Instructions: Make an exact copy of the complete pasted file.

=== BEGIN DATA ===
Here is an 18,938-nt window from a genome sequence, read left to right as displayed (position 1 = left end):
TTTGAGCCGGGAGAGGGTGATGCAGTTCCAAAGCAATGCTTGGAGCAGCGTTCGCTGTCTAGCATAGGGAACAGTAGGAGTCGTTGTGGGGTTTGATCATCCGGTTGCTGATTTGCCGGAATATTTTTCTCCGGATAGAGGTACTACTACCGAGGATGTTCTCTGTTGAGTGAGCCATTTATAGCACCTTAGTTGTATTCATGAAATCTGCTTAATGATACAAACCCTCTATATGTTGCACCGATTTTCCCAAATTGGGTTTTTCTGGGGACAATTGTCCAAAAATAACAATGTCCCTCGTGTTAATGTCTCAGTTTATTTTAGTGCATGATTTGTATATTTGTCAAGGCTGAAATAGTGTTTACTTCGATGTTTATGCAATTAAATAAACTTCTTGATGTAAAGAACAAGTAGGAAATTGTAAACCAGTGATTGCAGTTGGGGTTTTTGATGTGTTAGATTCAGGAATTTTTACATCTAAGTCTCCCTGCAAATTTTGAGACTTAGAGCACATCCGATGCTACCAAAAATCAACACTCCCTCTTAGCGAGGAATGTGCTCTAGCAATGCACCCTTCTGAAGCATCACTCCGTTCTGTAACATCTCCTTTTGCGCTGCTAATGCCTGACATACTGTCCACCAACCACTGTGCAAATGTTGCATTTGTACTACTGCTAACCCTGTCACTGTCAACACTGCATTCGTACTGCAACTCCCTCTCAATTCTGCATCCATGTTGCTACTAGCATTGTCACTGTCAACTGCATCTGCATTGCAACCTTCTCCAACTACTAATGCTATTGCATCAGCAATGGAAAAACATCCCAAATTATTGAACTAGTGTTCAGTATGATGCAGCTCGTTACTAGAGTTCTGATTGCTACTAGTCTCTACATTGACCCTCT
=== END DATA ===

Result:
Here is an 18,938-nt window from a genome sequence, read left to right as displayed (position 1 = left end):
TTTGAGCCGGGAGAGGGTGATGCAGTTCCAAAGCAATGCTTGGAGCAGCGTTCGCTGTCTAGCATAGGGAACAGTAGGAGTCGTTGTGGGGTTTGATCATCCGGTTGCTGATTTGCCGGAATATTTTTCTCCGGATAGAGGTACTACTACCGAGGATGTTCTCTGTTGAGTGAGCCATTTATAGCACCTTAGTTGTATTCATGAAATCTGCTTAATGATACAAACCCTCTATATGTTGCACCGATTTTCCCAAATTGGGTTTTTCTGGGGACAATTGTCCAAAAATAACAATGTCCCTCGTGTTAATGTCTCAGTTTATTTTAGTGCATGATTTGTATATTTGTCAAGGCTGAAATAGTGTTTACTTCGATGTTTATGCAATTAAATAAACTTCTTGATGTAAAGAACAAGTAGGAAATTGTAAACCAGTGATTGCAGTTGGGGTTTTTGATGTGTTAGATTCAGGAATTTTTACATCTAAGTCTCCCTGCAAATTTTGAGACTTAGAGCACATCCGATGCTACCAAAAATCAACACTCCCTCTTAGCGAGGAATGTGCTCTAGCAATGCACCCTTCTGAAGCATCACTCCGTTCTGTAACATCTCCTTTTGCGCTGCTAATGCCTGACATACTGTCCACCAACCACTGTGCAAATGTTGCATTTGTACTACTGCTAACCCTGTCACTGTCAACACTGCATTCGTACTGCAACTCCCTCTCAATTCTGCATCCATGTTGCTACTAGCATTGTCACTGTCAACTGCATCTGCATTGCAACCTTCTCCAACTACTAATGCTATTGCATCAGCAATGGAAAAACATCCCAAATTATTGAACTAGTGTTCAGTATGATGCAGCTCGTTACTAGAGTTCTGATTGCTACTAGTCTCTACATTGACCCTCT